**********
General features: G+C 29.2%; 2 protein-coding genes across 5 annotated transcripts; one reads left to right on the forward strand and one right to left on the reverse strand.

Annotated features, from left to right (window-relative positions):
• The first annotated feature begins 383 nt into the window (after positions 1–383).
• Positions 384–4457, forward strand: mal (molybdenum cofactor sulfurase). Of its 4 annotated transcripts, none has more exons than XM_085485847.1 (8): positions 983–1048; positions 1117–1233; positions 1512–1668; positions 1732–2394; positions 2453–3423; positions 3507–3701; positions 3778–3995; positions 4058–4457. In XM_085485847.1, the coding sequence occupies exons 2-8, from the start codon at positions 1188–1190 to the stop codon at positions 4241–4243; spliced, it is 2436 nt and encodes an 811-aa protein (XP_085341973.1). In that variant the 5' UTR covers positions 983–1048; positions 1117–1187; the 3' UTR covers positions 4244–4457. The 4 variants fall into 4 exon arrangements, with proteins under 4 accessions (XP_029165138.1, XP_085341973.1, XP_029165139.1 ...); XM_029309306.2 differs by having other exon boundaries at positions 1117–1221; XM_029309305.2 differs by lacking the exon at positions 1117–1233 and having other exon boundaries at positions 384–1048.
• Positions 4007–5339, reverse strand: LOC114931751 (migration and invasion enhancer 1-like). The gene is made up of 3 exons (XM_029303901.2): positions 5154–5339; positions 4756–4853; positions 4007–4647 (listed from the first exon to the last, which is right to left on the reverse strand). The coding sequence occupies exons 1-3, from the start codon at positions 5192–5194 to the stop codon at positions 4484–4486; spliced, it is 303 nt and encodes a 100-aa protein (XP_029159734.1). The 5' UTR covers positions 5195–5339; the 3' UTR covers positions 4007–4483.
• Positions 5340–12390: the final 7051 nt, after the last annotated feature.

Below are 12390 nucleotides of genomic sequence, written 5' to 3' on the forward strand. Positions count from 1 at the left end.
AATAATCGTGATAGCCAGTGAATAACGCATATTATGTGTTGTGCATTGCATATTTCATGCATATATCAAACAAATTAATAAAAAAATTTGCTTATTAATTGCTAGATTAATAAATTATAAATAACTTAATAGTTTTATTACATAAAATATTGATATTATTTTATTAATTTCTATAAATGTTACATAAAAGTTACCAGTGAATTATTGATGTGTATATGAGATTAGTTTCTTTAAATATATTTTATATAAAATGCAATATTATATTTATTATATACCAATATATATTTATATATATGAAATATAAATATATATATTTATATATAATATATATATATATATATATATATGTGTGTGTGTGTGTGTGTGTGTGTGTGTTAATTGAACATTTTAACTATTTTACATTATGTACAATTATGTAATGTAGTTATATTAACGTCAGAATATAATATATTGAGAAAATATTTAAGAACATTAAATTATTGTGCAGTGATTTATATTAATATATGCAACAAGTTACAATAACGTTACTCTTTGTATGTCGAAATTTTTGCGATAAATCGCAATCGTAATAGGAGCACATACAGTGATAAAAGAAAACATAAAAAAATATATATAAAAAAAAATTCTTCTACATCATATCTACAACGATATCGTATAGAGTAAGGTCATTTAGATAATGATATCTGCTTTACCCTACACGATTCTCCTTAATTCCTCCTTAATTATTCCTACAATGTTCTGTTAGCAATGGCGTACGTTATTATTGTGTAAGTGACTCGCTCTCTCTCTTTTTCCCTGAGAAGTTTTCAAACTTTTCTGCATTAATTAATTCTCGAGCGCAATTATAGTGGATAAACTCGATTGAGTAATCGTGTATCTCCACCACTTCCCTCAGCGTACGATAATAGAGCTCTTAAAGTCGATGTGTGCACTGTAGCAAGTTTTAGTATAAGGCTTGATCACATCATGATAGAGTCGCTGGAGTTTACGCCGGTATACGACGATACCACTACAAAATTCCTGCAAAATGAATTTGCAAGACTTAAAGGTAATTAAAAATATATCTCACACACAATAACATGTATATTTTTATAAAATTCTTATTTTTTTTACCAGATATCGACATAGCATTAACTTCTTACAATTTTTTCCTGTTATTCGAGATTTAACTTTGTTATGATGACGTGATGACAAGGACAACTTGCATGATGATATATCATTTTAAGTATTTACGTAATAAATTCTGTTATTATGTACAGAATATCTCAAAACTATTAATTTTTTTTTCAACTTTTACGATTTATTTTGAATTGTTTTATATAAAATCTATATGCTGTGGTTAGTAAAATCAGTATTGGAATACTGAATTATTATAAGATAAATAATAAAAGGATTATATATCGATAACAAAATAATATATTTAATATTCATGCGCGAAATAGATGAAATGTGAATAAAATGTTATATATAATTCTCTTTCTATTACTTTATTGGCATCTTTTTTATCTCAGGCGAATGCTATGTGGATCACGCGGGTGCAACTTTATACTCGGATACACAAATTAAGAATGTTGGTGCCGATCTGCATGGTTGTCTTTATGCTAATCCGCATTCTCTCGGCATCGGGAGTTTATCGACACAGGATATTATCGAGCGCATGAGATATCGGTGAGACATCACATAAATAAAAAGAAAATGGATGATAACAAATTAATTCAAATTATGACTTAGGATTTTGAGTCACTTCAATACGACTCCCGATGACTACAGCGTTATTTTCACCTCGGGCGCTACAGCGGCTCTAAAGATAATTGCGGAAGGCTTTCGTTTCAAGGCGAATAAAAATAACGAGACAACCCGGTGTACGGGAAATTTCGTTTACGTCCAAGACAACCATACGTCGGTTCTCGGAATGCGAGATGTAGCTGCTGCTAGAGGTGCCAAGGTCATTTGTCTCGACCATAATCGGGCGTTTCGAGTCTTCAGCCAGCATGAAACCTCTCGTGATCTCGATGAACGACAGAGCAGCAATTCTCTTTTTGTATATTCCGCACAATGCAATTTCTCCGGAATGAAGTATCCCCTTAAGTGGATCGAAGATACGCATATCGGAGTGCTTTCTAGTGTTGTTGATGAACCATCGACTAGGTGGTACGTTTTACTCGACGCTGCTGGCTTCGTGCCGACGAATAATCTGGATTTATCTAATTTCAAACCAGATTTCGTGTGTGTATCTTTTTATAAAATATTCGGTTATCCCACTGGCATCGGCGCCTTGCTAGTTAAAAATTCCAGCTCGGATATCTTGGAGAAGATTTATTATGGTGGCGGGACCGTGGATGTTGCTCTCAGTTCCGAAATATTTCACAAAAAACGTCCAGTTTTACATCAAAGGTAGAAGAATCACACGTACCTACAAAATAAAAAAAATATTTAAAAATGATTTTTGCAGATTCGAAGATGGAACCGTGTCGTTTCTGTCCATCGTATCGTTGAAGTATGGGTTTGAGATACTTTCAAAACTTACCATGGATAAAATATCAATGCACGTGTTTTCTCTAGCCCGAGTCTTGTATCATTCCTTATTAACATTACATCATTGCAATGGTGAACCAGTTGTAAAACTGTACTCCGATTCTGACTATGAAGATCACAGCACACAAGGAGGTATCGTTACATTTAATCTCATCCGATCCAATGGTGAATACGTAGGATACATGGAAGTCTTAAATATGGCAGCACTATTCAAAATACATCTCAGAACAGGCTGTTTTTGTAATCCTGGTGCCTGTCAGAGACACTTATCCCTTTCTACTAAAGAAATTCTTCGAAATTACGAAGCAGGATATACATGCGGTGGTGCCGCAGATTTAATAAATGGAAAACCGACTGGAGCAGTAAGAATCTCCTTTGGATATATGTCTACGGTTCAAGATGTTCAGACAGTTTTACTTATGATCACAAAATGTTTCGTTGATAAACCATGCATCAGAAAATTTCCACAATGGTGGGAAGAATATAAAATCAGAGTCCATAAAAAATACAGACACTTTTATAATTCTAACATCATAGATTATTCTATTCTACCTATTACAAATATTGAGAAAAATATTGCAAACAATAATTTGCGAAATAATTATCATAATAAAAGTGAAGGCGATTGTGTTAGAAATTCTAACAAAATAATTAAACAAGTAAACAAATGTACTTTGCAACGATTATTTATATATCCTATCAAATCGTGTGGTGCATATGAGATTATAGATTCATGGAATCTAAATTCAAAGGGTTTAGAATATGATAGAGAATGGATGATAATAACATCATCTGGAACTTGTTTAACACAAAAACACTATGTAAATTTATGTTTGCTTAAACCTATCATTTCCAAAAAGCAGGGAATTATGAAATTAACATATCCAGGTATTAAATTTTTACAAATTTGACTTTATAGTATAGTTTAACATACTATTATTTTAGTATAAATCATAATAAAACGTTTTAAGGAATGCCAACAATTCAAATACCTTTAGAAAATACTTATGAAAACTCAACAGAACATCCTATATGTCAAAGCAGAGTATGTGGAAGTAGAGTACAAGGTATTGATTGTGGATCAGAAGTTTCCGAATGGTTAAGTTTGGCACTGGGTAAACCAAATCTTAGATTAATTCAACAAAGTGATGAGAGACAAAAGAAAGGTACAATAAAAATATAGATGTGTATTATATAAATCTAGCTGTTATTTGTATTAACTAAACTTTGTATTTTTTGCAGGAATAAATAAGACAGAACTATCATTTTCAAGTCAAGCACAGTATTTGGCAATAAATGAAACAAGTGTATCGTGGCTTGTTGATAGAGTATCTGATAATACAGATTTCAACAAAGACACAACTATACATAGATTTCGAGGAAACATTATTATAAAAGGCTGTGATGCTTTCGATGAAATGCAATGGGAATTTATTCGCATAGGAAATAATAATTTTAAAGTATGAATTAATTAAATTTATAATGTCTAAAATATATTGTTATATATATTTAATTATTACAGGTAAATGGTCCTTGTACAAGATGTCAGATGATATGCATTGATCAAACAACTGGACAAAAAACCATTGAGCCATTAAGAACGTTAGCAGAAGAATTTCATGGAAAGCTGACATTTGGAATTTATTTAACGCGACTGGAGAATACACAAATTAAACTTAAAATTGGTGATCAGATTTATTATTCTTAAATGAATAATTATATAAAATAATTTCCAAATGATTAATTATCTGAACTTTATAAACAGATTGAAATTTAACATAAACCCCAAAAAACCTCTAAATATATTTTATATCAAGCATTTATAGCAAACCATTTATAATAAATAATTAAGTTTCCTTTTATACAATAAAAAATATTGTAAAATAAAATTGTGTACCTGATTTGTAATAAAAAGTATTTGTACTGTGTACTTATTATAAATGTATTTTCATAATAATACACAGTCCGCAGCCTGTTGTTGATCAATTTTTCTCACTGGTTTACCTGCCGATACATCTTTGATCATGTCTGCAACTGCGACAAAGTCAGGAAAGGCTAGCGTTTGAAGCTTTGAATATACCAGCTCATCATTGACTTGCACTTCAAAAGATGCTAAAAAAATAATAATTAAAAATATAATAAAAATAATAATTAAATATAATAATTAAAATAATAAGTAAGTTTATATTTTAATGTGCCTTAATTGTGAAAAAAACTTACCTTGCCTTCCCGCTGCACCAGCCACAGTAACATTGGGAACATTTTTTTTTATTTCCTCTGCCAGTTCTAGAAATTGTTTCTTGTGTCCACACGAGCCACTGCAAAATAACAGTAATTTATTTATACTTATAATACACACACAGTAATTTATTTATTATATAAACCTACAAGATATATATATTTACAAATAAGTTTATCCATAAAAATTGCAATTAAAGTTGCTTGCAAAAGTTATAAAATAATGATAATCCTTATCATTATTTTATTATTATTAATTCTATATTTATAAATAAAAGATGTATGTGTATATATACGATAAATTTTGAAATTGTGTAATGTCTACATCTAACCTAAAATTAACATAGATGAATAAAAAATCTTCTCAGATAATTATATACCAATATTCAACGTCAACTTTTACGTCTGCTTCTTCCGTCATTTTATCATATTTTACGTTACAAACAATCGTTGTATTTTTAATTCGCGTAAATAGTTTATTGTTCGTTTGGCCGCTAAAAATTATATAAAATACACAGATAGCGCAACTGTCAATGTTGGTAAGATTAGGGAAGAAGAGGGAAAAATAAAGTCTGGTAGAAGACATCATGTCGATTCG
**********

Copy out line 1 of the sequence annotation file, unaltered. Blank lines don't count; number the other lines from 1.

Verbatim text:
General features: G+C 29.2%; 2 protein-coding genes across 5 annotated transcripts; one reads left to right on the forward strand and one right to left on the reverse strand.